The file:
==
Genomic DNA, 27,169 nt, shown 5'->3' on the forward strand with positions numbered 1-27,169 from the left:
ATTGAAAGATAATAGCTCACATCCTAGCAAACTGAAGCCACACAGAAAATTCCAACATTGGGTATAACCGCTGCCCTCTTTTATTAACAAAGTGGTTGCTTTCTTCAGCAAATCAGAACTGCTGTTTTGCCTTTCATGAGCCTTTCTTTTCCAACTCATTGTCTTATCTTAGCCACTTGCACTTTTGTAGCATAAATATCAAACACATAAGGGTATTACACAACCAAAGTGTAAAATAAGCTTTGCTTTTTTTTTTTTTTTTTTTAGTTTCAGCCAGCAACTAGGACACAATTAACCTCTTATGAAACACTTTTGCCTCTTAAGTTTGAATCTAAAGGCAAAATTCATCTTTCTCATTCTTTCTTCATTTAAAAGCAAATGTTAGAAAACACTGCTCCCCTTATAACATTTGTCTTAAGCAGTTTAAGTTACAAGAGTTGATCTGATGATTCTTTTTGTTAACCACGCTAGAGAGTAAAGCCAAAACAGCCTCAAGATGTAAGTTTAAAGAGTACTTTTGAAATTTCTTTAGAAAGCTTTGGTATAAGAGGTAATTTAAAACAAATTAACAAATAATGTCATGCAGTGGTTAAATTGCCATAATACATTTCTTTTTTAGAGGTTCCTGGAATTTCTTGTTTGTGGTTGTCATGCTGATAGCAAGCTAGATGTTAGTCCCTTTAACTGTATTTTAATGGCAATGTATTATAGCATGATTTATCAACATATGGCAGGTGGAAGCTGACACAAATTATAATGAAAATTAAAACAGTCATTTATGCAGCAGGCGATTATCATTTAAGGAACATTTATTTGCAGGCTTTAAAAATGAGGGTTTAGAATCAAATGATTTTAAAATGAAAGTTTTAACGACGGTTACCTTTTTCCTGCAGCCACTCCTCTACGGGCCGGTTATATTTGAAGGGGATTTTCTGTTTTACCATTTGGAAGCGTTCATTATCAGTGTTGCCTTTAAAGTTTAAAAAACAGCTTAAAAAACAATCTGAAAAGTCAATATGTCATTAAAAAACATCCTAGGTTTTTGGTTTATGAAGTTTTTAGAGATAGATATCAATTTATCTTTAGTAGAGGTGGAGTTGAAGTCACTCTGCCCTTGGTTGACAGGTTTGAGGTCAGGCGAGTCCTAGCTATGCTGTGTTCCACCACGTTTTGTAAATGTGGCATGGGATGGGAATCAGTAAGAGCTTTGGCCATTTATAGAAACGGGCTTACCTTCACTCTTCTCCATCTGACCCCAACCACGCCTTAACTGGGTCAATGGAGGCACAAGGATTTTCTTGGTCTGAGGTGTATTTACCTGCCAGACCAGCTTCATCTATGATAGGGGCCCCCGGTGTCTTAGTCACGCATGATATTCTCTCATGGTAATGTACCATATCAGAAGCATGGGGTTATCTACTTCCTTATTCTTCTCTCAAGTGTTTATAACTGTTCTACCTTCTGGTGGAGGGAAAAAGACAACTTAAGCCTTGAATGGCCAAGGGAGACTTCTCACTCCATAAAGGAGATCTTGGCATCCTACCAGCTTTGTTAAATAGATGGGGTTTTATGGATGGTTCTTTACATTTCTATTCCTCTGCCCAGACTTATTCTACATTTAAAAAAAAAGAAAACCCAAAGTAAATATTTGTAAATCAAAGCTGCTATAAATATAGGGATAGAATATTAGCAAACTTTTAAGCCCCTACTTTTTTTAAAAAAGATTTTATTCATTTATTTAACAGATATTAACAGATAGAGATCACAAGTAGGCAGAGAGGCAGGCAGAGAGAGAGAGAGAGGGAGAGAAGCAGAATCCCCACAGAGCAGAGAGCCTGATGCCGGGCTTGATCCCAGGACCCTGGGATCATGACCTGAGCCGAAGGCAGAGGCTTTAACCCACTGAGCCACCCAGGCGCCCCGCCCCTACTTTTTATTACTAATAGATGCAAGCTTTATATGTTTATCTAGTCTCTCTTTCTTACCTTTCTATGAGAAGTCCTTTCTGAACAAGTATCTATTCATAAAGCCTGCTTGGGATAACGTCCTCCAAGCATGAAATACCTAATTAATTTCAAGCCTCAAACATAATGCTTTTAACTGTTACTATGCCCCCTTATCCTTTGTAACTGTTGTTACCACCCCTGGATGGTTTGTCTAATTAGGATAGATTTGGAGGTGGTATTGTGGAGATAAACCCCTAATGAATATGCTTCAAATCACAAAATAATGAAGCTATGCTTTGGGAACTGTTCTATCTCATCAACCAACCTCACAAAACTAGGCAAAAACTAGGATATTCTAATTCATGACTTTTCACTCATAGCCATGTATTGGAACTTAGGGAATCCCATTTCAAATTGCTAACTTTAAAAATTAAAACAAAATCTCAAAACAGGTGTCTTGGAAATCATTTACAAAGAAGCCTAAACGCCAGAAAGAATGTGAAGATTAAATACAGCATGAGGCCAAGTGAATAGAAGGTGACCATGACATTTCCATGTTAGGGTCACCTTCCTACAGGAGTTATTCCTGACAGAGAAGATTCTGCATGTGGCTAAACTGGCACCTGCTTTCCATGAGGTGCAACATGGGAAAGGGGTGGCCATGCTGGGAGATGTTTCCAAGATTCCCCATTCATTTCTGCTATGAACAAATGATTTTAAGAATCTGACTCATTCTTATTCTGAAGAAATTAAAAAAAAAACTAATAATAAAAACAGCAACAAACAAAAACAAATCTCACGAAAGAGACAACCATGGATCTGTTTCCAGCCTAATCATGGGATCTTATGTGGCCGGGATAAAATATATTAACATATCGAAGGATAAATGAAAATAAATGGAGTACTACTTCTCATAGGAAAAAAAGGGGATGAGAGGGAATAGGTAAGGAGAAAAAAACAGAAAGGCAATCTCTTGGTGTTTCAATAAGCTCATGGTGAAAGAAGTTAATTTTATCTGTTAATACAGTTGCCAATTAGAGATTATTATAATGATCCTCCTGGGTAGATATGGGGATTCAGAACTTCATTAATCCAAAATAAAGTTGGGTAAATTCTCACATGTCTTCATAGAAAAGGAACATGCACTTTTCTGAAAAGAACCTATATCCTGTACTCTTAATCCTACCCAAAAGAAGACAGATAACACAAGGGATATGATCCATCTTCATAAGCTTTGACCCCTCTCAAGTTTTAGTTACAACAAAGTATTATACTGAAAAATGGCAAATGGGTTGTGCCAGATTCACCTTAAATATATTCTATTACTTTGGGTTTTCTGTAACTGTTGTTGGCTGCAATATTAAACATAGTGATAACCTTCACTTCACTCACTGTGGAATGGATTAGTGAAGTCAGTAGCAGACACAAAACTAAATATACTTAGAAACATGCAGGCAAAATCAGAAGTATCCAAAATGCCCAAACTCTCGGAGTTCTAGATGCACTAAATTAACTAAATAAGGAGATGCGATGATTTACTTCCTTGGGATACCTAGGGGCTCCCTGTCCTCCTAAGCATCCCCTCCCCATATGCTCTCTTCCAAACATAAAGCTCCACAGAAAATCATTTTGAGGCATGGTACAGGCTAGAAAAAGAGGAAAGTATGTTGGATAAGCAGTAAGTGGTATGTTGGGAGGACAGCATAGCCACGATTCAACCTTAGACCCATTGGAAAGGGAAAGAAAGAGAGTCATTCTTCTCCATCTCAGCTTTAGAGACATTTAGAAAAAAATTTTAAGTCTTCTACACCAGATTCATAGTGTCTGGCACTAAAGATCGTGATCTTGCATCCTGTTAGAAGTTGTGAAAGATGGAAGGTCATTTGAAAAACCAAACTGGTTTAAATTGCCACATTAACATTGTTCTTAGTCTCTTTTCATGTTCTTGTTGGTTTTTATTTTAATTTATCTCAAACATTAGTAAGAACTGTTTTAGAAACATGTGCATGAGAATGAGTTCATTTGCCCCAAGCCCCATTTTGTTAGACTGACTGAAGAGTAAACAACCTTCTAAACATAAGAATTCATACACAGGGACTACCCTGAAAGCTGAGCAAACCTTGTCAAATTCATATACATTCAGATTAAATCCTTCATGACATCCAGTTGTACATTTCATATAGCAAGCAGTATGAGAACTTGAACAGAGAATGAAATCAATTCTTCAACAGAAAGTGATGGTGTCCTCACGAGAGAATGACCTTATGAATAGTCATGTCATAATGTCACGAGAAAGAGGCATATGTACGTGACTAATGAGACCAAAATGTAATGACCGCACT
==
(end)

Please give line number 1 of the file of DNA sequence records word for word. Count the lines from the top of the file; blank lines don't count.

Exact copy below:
Genomic DNA, 27,169 nt, shown 5'->3' on the forward strand with positions numbered 1-27,169 from the left: